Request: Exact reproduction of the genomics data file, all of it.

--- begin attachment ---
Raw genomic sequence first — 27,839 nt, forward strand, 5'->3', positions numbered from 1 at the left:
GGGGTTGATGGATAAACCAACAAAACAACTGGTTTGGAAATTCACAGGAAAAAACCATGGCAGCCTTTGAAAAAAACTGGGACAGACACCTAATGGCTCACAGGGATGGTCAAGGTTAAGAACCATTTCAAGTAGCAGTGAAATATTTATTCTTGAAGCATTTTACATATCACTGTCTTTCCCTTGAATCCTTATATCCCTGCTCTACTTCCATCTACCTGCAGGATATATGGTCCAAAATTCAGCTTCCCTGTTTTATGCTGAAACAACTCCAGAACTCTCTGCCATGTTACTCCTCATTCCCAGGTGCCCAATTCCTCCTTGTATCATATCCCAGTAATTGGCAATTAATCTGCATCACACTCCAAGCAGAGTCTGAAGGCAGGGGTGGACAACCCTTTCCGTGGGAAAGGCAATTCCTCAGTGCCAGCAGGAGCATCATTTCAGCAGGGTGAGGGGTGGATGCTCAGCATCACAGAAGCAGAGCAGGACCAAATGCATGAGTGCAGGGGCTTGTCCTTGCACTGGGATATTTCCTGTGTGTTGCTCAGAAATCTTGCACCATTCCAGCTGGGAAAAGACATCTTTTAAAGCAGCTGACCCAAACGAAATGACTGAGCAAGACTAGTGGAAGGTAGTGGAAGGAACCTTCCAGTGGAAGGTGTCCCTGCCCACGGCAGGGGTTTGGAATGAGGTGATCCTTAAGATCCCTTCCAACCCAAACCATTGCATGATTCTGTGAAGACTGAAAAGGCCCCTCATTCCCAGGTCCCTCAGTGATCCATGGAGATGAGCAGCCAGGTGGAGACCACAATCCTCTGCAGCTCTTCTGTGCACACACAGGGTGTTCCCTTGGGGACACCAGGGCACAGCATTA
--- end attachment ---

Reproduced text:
Raw genomic sequence first — 27,839 nt, forward strand, 5'->3', positions numbered from 1 at the left:
GGGGTTGATGGATAAACCAACAAAACAACTGGTTTGGAAATTCACAGGAAAAAACCATGGCAGCCTTTGAAAAAAACTGGGACAGACACCTAATGGCTCACAGGGATGGTCAAGGTTAAGAACCATTTCAAGTAGCAGTGAAATATTTATTCTTGAAGCATTTTACATATCACTGTCTTTCCCTTGAATCCTTATATCCCTGCTCTACTTCCATCTACCTGCAGGATATATGGTCCAAAATTCAGCTTCCCTGTTTTATGCTGAAACAACTCCAGAACTCTCTGCCATGTTACTCCTCATTCCCAGGTGCCCAATTCCTCCTTGTATCATATCCCAGTAATTGGCAATTAATCTGCATCACACTCCAAGCAGAGTCTGAAGGCAGGGGTGGACAACCCTTTCCGTGGGAAAGGCAATTCCTCAGTGCCAGCAGGAGCATCATTTCAGCAGGGTGAGGGGTGGATGCTCAGCATCACAGAAGCAGAGCAGGACCAAATGCATGAGTGCAGGGGCTTGTCCTTGCACTGGGATATTTCCTGTGTGTTGCTCAGAAATCTTGCACCATTCCAGCTGGGAAAAGACATCTTTTAAAGCAGCTGACCCAAACGAAATGACTGAGCAAGACTAGTGGAAGGTAGTGGAAGGAACCTTCCAGTGGAAGGTGTCCCTGCCCACGGCAGGGGTTTGGAATGAGGTGATCCTTAAGATCCCTTCCAACCCAAACCATTGCATGATTCTGTGAAGACTGAAAAGGCCCCTCATTCCCAGGTCCCTCAGTGATCCATGGAGATGAGCAGCCAGGTGGAGACCACAATCCTCTGCAGCTCTTCTGTGCACACACAGGGTGTTCCCTTGGGGACACCAGGGCACAGCATTA